Motivation within the workplace has been a centuries-old puzzle tackled by history’s greatest minds from Aristotle to Abraham Maslow.
When the sources of employee motivation were researched during the 1950s and 1960s, a discovery was made that still intrigues managers: The aspects of a job that make people satisfied and motivated on the job differ in kind from those aspects which make them dissatisfied. Ask workers what makes them unhappy at work, and you’ll very often hear about an annoying boss, a low salary, an uncomfortable work space, or stupid rules an regulations. Managed badly, environmental factors make people miserable, and they can certainly be demotivating. But even if managed brilliantly, they do not motivate individuals to work much harder or smarter. People are motivated, instead, by interesting work, challenges, and increasing responsibility. These intrinsic factors answer people’s deep-seated need for growth and achievement.
How many articles, books, speeches, and workshops have pleaded plaintively, “How do I get an employee to do what I want?”
Why do we need motivated employees? The answer is survival. Motivated employees are needed in our rapidly-changing workplaces. And to be effective, managers need to understand what motivates employees within the context of the roles they perform.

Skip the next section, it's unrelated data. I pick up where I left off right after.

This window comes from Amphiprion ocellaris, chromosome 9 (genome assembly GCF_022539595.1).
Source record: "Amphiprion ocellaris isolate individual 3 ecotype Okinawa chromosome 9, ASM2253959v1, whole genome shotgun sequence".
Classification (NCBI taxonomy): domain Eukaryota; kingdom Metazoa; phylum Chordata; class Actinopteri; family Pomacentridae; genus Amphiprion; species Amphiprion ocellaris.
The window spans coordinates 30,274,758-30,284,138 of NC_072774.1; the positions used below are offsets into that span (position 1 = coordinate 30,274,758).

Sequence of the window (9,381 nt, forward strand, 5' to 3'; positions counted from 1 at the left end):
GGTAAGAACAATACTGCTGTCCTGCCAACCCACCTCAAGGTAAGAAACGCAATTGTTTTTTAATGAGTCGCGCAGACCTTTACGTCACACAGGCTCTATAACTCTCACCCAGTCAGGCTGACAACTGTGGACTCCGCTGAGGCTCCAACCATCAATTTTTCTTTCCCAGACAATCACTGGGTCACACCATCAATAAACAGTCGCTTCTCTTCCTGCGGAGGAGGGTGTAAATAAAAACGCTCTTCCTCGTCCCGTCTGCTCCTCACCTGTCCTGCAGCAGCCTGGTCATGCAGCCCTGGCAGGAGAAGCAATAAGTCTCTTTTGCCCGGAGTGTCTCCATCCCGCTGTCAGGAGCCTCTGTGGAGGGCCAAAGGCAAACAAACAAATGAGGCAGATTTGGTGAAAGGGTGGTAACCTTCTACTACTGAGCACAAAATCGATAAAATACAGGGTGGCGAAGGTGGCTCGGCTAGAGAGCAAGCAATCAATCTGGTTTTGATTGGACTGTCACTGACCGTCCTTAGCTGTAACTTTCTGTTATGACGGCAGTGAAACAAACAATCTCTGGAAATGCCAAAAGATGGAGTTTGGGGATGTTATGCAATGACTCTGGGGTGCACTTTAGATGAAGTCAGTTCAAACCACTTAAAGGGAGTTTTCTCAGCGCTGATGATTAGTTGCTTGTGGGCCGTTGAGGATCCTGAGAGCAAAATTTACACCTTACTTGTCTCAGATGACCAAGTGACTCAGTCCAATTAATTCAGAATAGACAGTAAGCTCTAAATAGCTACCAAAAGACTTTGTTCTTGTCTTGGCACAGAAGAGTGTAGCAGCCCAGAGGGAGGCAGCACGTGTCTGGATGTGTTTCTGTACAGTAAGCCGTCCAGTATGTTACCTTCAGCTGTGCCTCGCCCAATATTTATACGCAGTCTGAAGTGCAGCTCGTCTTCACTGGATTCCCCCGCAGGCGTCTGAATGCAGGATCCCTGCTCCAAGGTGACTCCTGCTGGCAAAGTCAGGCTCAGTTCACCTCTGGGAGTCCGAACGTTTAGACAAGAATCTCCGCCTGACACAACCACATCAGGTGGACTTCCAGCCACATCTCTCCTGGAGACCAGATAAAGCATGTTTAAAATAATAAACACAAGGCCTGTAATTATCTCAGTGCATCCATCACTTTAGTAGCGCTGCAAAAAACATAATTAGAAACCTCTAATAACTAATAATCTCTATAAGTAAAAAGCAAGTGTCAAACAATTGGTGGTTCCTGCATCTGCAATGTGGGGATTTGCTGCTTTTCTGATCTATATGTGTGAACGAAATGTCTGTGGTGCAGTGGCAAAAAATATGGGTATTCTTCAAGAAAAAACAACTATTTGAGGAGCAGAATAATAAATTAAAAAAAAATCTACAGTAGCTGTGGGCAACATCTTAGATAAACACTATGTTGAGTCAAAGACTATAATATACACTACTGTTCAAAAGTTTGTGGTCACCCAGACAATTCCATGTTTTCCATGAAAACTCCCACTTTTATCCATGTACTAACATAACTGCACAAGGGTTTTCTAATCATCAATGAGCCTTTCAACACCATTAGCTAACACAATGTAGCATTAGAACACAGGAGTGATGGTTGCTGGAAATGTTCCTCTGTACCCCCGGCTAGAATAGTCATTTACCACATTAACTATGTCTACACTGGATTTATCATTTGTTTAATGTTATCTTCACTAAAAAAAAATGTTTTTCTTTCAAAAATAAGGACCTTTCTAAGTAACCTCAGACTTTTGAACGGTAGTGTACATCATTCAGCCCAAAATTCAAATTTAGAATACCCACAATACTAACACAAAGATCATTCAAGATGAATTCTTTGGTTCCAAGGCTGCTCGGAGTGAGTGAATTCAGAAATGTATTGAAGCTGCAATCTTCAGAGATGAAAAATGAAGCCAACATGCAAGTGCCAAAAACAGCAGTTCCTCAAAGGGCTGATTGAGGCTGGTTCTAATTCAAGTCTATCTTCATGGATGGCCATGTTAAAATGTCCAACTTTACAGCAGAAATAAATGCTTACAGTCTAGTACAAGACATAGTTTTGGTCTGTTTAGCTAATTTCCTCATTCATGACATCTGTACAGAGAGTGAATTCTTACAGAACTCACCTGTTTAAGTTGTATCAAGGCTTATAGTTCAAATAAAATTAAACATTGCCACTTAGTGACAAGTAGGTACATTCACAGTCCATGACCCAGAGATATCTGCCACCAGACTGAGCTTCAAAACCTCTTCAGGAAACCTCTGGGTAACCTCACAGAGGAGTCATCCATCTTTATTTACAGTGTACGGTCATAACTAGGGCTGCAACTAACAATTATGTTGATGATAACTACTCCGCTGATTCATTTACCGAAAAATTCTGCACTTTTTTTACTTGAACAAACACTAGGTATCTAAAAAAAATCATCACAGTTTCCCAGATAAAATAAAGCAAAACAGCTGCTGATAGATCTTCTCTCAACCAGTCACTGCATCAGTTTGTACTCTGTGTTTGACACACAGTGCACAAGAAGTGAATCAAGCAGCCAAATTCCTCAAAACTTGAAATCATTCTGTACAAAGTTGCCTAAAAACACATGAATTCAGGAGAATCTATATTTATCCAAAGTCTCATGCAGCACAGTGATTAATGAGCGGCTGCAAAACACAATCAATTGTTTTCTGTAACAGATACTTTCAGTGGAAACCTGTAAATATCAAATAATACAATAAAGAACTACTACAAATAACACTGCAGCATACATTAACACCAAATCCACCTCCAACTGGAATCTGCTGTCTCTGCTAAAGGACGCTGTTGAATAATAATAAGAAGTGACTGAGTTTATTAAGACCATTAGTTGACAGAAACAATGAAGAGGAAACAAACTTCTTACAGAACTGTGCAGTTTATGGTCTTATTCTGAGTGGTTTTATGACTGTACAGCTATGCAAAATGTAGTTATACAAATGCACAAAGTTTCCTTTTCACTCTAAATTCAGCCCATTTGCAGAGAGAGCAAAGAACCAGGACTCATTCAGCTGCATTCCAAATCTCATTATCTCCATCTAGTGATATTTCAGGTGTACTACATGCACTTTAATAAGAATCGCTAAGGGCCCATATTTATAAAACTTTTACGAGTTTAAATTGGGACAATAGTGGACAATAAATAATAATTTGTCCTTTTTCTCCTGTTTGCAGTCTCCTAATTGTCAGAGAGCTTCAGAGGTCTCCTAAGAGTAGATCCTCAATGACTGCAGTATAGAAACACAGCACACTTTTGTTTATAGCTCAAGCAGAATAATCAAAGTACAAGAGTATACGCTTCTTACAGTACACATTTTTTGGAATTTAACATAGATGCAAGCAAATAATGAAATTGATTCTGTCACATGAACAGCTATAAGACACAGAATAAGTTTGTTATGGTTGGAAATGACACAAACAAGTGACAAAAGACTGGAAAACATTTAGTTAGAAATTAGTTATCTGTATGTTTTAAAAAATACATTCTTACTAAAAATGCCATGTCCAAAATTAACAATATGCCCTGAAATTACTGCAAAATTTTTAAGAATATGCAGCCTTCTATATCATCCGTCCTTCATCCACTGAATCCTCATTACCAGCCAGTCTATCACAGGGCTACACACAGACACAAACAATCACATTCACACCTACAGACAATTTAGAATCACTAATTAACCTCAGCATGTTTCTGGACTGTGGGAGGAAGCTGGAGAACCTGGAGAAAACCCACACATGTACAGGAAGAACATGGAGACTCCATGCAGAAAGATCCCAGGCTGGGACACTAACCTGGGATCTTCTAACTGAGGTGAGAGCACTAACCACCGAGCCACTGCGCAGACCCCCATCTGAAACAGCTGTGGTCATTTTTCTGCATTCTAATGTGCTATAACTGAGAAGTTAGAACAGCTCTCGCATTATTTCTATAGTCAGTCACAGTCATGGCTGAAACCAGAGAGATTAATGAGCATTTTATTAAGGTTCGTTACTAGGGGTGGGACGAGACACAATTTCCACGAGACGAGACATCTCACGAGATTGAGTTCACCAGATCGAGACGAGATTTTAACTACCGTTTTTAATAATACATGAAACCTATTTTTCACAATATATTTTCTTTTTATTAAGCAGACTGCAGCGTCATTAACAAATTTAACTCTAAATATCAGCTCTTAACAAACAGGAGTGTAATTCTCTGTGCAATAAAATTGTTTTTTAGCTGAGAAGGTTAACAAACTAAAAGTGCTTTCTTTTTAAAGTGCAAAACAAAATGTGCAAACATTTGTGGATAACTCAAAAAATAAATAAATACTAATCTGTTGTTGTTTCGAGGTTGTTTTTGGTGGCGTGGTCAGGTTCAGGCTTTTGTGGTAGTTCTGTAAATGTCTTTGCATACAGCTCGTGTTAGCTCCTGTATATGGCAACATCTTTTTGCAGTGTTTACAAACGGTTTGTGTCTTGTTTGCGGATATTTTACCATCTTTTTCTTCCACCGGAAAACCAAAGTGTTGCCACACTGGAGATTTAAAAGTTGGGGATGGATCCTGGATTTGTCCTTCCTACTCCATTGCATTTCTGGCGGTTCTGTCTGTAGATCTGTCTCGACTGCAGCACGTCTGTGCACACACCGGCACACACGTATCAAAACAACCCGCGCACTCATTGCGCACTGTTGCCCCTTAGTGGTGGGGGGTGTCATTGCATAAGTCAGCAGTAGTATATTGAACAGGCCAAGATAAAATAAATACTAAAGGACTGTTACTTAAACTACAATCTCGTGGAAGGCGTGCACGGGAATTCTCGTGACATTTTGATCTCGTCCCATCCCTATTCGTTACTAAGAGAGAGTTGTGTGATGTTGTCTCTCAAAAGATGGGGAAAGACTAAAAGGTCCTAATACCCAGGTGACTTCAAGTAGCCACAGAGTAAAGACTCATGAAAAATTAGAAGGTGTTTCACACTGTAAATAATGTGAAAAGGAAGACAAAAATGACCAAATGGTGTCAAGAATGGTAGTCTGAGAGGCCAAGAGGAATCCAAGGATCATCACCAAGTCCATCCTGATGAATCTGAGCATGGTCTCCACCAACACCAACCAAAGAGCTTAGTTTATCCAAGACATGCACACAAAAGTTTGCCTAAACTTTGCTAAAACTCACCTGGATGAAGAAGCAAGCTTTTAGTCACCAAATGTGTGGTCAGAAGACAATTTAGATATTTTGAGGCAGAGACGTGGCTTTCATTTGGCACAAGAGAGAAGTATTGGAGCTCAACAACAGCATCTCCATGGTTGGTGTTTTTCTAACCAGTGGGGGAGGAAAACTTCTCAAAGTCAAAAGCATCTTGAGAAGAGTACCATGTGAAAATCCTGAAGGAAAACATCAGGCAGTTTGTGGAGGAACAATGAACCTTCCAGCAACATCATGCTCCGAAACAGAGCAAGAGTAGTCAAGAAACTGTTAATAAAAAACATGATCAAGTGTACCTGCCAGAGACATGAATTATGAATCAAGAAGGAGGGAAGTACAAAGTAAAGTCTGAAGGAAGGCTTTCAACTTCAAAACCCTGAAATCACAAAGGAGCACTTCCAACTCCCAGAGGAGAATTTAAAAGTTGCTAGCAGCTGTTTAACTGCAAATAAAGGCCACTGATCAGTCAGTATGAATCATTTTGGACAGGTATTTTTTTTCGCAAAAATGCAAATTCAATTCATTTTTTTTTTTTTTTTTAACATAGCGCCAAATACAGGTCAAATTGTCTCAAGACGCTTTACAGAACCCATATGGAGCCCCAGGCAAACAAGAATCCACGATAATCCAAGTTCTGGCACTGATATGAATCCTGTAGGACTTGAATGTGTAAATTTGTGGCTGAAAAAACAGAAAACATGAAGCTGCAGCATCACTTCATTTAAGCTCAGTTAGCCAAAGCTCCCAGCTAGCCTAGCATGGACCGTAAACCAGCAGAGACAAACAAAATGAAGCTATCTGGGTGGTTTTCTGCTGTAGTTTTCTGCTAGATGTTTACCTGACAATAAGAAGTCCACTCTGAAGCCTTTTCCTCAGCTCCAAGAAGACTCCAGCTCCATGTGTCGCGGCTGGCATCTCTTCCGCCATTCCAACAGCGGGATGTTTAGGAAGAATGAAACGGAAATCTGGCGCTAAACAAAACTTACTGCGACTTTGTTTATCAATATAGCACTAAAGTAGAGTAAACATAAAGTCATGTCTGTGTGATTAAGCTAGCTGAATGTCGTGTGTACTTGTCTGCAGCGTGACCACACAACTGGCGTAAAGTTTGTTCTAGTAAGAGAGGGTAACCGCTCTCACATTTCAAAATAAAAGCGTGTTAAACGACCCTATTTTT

A review of research literature at Ohio State University concluded that employee motivation was more driven by factors such as interesting work than financial compensation.
Some best practice companies who addressed the issues of low motivation by instituting a job design system whereby tasks are designed for specific roles, and where those jobs are meaningful and foster a sense of contribution to the organization. Other progressive companies have initiated reward systems based on performance.
And finally many companies in their quest to address the issue of low motivation and drive view their leadership approaches towards increasing their transparency of all processes, ensuring fairness throughout the organization, and in the process building trust and openness within their organisation.